When it comes to the conception of Thor in the Marvel Cinematic Universe, the jump in quality from where he started to where he is now could be described as super-heroic. His inaugural entry was a misguided attempt at Shakespearean tragedy that still ranks as my least favorite in the franchise, while the follow-up The Dark World was received so poorly that Kevin Feige and his team were forced to go back to the drawing board. Thor’s second sequel Ragnarok brought on comedy director Taika Waititi to essentially reboot the superhero’s standalone movies, resulting in a god of thunder who was now much less stoic and much more jovial. Now we have Thor: Love and Thunder, another adventure that is mercifully in the same spirit of Ragnarok as opposed to the dreadfully self-serious first two films.
We’re re-introduced to Thor (Chris Hemsworth) as he travels across space with the Guardians of the Galaxy seeking to help those in need, who Thor finds in fellow Asgardian warrior Sif (Jaimie Alexander) on a ravaged planet. She tells Thor that the one responsible for the carnage is Gorr (Christian Bale), a vengeful alien possessing a powerful god-killing weapon who seeks to put an end to all higher beings. Back on Earth, Thor’s old flame Dr. Jane Foster (Natalie Portman) is battling cancer but after traveling to New Asgard, she’s drawn to the remnants of Thor’s shattered hammer, which she is apparently now worthy to wield. With the now super-powered Foster, along with heroes Valkyrie (Tessa Thompson) and Korg (Taika Waititi), Thor must rescue a group of kidnapped New Asgardians while sidestepping Gorr’s pernicious traps along the way.
If Ragnarok swung the pendulum of the Thor movies firmly towards comedy from the stark drama of the first two, Love and Thunder finds Waititi trying and ultimately failing to find more of a balance in the middle. In past films like Hunt for the Wilderpeople and Jojo Rabbit, he’s proven his ability to mix laughs and pathos together, but the tonal shifts here are much more wild and mismanaged by comparison. A tragic prelude introducing Gorr’s character opens with a shot that wouldn’t be out of place in a Terrence Malick project but five minutes later, an obese Thor is doing battle ropes with a trucker hat on. The pace of this film is similarly untamed; huge swaths of narrative process and character development seem to have been left on the cutting room floor in an effort to get this latest entry under the two-hour mark.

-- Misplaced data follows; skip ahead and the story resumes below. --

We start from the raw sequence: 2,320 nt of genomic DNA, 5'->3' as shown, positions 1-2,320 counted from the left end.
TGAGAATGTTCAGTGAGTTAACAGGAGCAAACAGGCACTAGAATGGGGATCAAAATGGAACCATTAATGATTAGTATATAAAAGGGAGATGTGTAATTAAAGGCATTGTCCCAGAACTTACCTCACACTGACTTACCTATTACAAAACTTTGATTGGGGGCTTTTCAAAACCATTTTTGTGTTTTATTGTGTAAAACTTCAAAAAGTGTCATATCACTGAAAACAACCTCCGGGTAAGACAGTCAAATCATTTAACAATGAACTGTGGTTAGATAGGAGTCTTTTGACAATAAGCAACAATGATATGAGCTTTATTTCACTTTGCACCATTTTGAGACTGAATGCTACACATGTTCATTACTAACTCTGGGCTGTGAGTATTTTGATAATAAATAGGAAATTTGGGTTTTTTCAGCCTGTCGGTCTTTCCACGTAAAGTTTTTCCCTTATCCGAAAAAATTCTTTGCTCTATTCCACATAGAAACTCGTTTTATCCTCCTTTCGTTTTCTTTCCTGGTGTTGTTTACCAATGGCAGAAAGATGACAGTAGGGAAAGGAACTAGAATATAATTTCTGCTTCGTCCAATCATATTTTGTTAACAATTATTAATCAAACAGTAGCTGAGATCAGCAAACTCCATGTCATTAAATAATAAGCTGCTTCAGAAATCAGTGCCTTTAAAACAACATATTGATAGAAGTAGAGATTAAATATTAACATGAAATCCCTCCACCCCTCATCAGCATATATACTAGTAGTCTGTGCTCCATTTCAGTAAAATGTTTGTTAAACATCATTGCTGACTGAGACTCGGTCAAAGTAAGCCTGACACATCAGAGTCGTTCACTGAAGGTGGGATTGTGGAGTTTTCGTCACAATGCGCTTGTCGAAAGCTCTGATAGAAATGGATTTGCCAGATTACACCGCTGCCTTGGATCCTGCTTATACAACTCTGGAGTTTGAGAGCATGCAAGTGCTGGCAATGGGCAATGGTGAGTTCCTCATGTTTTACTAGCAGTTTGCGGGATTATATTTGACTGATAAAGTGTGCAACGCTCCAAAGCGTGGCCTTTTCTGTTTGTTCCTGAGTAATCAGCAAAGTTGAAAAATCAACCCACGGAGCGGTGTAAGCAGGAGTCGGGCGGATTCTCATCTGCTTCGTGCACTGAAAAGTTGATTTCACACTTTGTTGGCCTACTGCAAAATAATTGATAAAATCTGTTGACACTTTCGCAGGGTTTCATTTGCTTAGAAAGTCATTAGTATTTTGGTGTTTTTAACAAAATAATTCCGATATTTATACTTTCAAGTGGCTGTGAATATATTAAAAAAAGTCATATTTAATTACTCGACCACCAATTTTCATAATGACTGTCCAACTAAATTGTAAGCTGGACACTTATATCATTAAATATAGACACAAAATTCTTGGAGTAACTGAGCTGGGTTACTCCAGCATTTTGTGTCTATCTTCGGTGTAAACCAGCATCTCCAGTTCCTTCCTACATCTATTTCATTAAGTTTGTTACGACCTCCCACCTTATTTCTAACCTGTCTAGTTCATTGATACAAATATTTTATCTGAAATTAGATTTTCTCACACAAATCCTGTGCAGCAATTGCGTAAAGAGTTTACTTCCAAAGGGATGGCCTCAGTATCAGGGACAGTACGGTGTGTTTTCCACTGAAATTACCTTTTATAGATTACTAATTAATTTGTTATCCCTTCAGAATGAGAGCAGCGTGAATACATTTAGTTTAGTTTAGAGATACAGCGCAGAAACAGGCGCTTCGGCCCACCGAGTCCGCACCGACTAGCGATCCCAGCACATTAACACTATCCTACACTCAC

Hats off, then, to Love and Thunder’s cast, for being the glue that holds the story together in its haste. It’s been 5 years since Ragnarok’s release and almost 10 years since Portman starred in an MCU film, but her charisma and chemistry with Hemsworth immediately makes up for lost time. Foster was a passive character with very little agency in her prior appearances, but Portman has more room here to expand the role, even before she picks up the reforged Mjolnir to become Mighty Thor. On the villain side of things, Bale delivers a sturdy performance as a worthy antagonist who’s deliciously evil one moment and indubitably pitiable the next.
When it comes to laughs, Love and Thunder is eager to please, which might explain why this is filled with some of the broadest humor in the entire franchise. What will make or break this newest adventure for audiences is whether the jokes land or not.
If you don’t think gags based on those screaming goat videos from years ago are funny, you’ll likely roll your eyes at a pair of new characters who join the gang this time around. Others may sigh at the inclusion of several very obvious Guns N’ Roses needle drops and savor more unexpected cuts from the likes of ABBA and Mary J. Blige. When in doubt, call on Hemsworth to tap into Thor’s bawdy enthusiasm and you’ll have chuckles more often than not. Thor: Love and Thunder is not an especially well-crafted superhero movie, but it gets the job done while keeping Thor on a more promising path than when he started.
New movies coming to theaters this weekend
Where the Crawdads Sing, a mystery drama starring Daisy Edgar-Jones and Taylor John Smith, is an adaptation of the best-selling novel about a woman who becomes a suspect in the murder of a man with whom she was once involved in the marshes of the deep South.
Paws of Fury: The Legend of Hank, an animated martial arts comedy starring Michael Cera and Samuel L. Jackson, follows a down-on-his-luck dog who is trained to be a samurai by a cat mentor.
Mrs. Harris Goes to Paris, a historical dramedy starring Lesley Manville and Isabelle Huppert, tells the story of a widowed cleaning lady living in 1950s London who becomes obsessed with a couture Dior dress and embarks on an adventure to Paris to track it down.